New study reveals alarming economic burden of tuberculosis treatment in India

11 June 2024 | News

Urgent actions recommended include intensifying private sector engagement, improving rapid diagnosis

image credit- shutterstock

image credit- shutterstock

Researchers from the George Institute for Global Health India in collaboration with researchers from Indira Gandhi Government Medical College (Nagpur), and the London School of Hygiene and Tropical Medicine (UK) have conducted a survey shedding light on the staggering financial burden faced by Tuberculosis (TB) patients in India.

Their findings underscore the urgent need for both policy and public interventions to alleviate this burden on patients and the nation.  

The study conducted against the backdrop of the World Health Organization's End TB strategy, which serves as a blueprint for countries to achieve zero catastrophic costs for TB-affected households, reveals concerning statistics about the economic toll of the disease in India. With the nation bearing the highest TB burden globally, the reported incidence reached 2.42 million cases in 2022.

The George Institute researchers followed a cohort of 1,482 drug-susceptible TB patients across four states in India: Assam, Maharashtra, Tamil Nadu, and West Bengal.

Defined as out-of-pocket expenses exceeding 20% of pre-TB annual household income, catastrophic costs pose a significant threat to the financial stability of millions of TB-affected households in the country.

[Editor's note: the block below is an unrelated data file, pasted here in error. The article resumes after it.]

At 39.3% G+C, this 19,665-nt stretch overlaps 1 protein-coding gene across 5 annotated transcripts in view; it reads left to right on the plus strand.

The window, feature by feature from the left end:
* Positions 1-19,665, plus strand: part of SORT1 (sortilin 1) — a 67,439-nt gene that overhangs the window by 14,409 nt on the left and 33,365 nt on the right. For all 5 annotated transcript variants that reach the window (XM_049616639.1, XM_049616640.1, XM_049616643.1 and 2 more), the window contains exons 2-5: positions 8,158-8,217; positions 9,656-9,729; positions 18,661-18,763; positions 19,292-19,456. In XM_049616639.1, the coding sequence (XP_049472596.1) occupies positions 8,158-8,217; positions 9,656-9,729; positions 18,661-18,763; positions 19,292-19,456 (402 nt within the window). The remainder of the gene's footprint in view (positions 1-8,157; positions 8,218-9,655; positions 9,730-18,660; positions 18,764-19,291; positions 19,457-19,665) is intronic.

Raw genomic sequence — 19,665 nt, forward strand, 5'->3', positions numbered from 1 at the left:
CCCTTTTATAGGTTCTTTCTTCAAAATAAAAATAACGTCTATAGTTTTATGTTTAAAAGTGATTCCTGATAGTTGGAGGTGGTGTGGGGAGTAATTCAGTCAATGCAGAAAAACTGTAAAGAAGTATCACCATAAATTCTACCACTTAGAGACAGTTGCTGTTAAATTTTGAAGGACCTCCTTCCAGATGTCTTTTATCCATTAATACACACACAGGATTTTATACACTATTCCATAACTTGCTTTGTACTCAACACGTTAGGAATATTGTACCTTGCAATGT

Of particular concern was the fact that for over half of the participants who faced catastrophic cost, costs became catastrophic even before commencing TB treatment due to delays in diagnosis. The average delay of 7-9 weeks from symptom onset to treatment initiation, twice the accepted delay period, resulted in substantial financial burdens from repeated consultations, tests, and travel expenses.

Supply-side interventions such as intensifying private sector engagement and rapid diagnosis are crucial, alongside demand-side initiatives like community awareness campaigns. Addressing the delay in diagnosis through early case detection and active community engagement is paramount to reducing economic burdens.

The study also advocates for the reimbursement of pre-treatment expenses through health insurance, emphasizing the need for improved coverage and utilisation.


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